This isn't necessarily a big surprise but the Huffington Post's DC bureau chief and senior politics editor are reporting that the Kochs would be delighted if Republicans stole the nomination from Donald Trump and handed it to Paul Ryan.
Koch believes Ryan would be a “shoo-in” at a contested convention, should the campaign get to that point. Though Koch’s wealth gives him significant influence within the Republican Party, it does not necessarily translate into skill in political prognostication. Still, he and his brother David are fond of Ryan. As a source close to the brothers told The Huffington Post, they appreciate the agenda he has pursued as speaker, including opposition to tax extenders and heightened warnings against corporate welfare — positions that contrast with the admittedly vague portfolio pushed by Donald Trump.
This is perfectly in line with what we already know.
We already know Speaker of the House Paul Ryan has no intention of altering the party's agenda in Congress even if Donald Trump becomes the nominee because, in his Ryan's words, Trump does not represent true conservative values. Those values, we can infer, include an unquenchable thirst for cutting and ultimately dismantling Medicare and Social Security; programs Donald Trump has vowed to protect.
Paul Ryan has followed the Koch Brothers' agenda to the letter for most of a decade so why wouldn't they want him to be president? Trump is running on a populist and nationalist platform that is, in many ways, antithetical to the Koch's Randian agenda.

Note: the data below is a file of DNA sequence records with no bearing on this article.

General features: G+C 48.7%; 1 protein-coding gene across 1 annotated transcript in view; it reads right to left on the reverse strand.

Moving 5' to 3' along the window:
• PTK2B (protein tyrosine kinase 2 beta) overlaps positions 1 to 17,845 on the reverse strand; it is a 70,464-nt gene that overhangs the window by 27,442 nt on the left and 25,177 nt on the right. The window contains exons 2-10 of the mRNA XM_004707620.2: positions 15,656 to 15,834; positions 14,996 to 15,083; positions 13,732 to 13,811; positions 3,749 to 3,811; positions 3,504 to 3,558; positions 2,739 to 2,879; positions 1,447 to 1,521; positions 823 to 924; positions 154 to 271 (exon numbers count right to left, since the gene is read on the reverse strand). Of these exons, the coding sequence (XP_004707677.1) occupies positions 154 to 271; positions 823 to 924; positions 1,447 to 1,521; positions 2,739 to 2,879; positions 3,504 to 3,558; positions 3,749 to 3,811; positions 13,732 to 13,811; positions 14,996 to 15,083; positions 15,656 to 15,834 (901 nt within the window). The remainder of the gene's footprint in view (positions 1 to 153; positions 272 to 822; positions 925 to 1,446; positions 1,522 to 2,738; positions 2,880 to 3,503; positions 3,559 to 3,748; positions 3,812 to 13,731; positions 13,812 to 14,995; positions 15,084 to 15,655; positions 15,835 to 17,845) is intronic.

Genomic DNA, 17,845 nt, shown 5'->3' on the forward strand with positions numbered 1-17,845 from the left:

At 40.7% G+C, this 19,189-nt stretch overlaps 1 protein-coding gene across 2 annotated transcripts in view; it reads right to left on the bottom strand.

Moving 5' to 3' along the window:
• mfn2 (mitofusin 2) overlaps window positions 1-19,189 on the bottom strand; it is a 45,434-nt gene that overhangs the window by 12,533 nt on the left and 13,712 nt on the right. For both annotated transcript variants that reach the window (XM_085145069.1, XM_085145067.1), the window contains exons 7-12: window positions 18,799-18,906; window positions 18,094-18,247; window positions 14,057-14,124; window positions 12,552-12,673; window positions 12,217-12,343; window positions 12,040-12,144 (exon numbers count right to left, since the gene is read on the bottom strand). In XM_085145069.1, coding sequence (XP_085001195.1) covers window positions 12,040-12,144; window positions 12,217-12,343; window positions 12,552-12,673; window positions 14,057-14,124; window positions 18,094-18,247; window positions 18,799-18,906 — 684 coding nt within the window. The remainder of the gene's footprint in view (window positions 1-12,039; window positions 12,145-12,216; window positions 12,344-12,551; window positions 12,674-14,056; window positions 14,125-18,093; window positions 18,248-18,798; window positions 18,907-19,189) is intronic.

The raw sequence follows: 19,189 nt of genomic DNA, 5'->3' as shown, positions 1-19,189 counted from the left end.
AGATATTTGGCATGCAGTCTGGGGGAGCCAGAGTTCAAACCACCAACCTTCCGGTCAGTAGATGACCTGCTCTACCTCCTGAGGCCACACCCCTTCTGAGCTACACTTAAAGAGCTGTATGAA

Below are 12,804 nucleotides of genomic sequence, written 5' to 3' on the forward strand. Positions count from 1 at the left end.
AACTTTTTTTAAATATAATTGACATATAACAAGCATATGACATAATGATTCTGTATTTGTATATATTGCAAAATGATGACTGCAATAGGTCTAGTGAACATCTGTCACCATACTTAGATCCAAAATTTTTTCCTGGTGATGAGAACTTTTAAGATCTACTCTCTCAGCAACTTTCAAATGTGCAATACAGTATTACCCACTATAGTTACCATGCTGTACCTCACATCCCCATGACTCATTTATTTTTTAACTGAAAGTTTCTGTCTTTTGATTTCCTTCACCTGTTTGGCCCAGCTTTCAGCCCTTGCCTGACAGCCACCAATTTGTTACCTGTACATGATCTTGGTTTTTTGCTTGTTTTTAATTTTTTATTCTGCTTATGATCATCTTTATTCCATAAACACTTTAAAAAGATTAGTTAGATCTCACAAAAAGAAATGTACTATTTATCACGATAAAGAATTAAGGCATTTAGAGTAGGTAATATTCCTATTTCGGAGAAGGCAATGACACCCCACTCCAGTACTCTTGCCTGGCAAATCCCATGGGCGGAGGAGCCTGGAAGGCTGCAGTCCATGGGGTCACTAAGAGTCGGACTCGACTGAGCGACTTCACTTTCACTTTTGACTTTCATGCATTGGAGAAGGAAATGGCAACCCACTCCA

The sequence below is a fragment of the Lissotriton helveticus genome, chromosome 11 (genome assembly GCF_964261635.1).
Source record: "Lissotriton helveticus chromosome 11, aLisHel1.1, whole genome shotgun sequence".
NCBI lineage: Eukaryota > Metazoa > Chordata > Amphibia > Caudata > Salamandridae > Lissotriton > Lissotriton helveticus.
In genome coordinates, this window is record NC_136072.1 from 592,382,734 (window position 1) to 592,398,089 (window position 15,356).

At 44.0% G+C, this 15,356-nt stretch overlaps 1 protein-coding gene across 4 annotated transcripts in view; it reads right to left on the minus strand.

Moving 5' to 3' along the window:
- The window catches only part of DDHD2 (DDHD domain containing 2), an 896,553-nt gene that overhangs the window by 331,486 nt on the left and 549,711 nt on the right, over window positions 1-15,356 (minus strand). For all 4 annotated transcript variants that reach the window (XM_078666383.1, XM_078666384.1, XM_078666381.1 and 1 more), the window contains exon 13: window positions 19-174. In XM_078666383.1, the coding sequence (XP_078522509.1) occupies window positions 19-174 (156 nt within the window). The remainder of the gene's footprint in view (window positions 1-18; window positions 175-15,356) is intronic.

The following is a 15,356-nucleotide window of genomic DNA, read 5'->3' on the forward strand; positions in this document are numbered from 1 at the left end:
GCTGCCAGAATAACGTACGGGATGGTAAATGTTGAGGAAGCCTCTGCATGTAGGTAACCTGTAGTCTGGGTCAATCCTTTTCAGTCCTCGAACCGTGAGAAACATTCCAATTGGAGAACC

This almost makes it sound like Donald Trump is the good guy in this story, but he's not. They're all bad guys. Trump's populism stops at the water's edge of race and promotes the idea that minorities have deprived white people of the good, subsidized life they deserve and which they supposedly stand to lose if they fail to elect Trump. The story, the way Trump tells it, is that Democrats and even a soft wing of the Republican party have taken their money and handed it over to those people so that none is left for them.
The Koch Brothers, on the other hand, want to dismantle our entire system of governance and social support structures for all races, including white conservatives, so that all voters are completely dependent on, and subservient to, corporations and men like the Kochs who have fleeting, self-aggrandizing aspirations for altruism.
They've done so for their own selfish reasons, but white Republican primary voters have insofar rejected the Koch Brothers' and Paul Ryan's vision for America. They were told the system would be there for them when they need it but the party elites want to dismantle all of it.
This is a topic for another time, but I did not recognize the dangers of extreme populism prior to this election cycle.